24. 1 point
    Agree. Do the lines, then get the flush done. But $350 is more than enough to purchase a tool that will cycle the ABS for you.
  25. 1 point
    Wow!! You brought up some really good points @donrolandofurioso. I think you hit on a couple of points that might be contributing to my problems. In my last post I said I would update and report on the results of using Motul RBF 660 brake fluid. The afternoon temperatures on Saturday (Event #3) reached 30°C so it was a good day to test for high brake temperatures. However, the same pattern repeated itself … great brakes until the last session of the day. Only this time, a LOT of air got into the system and I had to bail out (pedal went 90% to the floor). Got home and gravity bled right front only. Didn't notice any air coming out of outboard pistons but got a lot of air coming out of inboard pistons. Brake pedal feel came back to almost normal. I'm leaning toward air being drawn into the system (fittings? brake hose?) or maybe migrating from the ABS module. I have a hard time believing that the fresh 660 brake fluid was actually boiling. I didn't feel confident returning to the track on Sunday and have the same problem reoccur, so I called it a day. I like your theory about air hiding inside the ABS unit and just waiting to spring out when the ABS cycles and then do their evil deed. I don't recall, one way or the other, whether I triggered an ABS event on my last session, but it's certainly possible. I went down to Vickar Ford and tried to get an explanation on how they flush the system while cycling the ABS module. Apparently it's a time consuming process where they suction out the old fluid, and then pressure-fill and bleed while activating the ABS system. Something like >$350. My car's in the body shop this week after being rear-ended (obviously not due to me stopping short), so I won't take any action until next week. Probably try one more flush procedure before spending $300 -$400 at the dealership. Thanks again for the great input!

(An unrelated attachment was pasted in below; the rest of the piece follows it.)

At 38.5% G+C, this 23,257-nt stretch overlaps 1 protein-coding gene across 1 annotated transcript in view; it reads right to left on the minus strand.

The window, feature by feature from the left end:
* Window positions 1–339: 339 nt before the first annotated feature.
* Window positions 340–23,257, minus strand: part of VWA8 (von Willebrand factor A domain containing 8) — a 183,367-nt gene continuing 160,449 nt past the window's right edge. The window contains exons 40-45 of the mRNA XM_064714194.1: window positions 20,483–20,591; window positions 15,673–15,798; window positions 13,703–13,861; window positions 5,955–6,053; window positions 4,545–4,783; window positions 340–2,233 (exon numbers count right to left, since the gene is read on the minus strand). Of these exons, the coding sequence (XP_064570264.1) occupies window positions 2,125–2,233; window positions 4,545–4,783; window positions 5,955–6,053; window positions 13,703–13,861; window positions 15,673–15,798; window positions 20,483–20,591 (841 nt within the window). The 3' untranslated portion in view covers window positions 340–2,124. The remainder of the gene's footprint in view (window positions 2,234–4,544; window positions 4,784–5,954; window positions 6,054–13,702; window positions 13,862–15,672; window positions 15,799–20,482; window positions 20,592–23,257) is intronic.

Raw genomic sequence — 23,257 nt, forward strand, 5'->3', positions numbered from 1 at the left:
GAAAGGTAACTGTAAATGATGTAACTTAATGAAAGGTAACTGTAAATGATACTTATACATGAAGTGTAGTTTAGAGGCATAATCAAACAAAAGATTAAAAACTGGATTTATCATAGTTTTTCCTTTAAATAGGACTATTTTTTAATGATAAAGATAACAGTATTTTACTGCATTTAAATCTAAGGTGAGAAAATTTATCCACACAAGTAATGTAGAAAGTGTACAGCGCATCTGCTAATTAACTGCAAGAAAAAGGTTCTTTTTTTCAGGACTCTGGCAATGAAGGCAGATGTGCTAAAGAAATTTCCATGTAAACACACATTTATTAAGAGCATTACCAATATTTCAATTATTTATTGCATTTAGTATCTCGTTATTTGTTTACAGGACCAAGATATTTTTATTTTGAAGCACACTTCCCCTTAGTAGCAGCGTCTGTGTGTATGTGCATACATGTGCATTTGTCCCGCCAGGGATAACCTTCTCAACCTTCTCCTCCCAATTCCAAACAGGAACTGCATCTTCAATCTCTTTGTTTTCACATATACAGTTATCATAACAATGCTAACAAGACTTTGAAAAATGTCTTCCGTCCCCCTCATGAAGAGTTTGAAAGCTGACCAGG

26. 1 point
    This car is the first car in a long time that makes me seriously consider selling the C5Z to finance a new car. I am in a crisis....and not the midlife kind. Corey, for the record you are a bad friend for posting this...lol....you owe me more than an evening for posting this! Oh poo-poo I need a C8! As for C7s, they will drop. Sales have stalled badly waiting for the C8. Yet my C5Z appreciates! Which bodes well for the C8.
  27. 1 point
    Ratchet straps don't rust.....:p I am in Winnipeg, near Bishop Grandin and St Annes road.
  28. 1 point
    This thing still needs a new home, as I just don't have time to drive and enjoy it. I have put less than 500 km on this year, and is at 133500 on the clock. The safety has expired so I will let her go for $14000
  29. 1 point
    Sent links immediately to the drivers
  30. 1 point
    He's right. I've driven past there! Didn't know there had any auto wreckers in E. St. Paul ...
  31. 1 point
    Brian did you bed the pads in? No/improper/botched bedding will cause irregular pedal. motul 600/660 is $35/500ml locally now. I’ll use over 1 liter for a fluid change. I used Castrol SRF previously, it’s the best but pricing of HP brake fluid for some strange reason has gone up recently (I bought 1L of SRF for $89 CDN 2 yrs ago, now it’s $160), Motul used to be cheap as well. Not sure what’s going on there but either way - keep it simple, make decisions based on results. If you still want a fluid option not listed here, I am using Stoptech 600 this time around. Characteristics are same at Motul but price is better. I’ll let you know how it works. There was a distinct pedal improvement with SRF - but I thought I was nuts for spending $90, I’d have to be completely crackers to buy it at $160 now. So Stoptech 600 fluid was $24/500ml... Matt
  32. 1 point
    I loved DTC-60s at Gimli on my STI. They wore cartoonishly-fast in street and autocross driving. Felt great, but my gold wheels were black in one autocross and 1/3rd of the pad was gone. They NEED heat.
  33. 1 point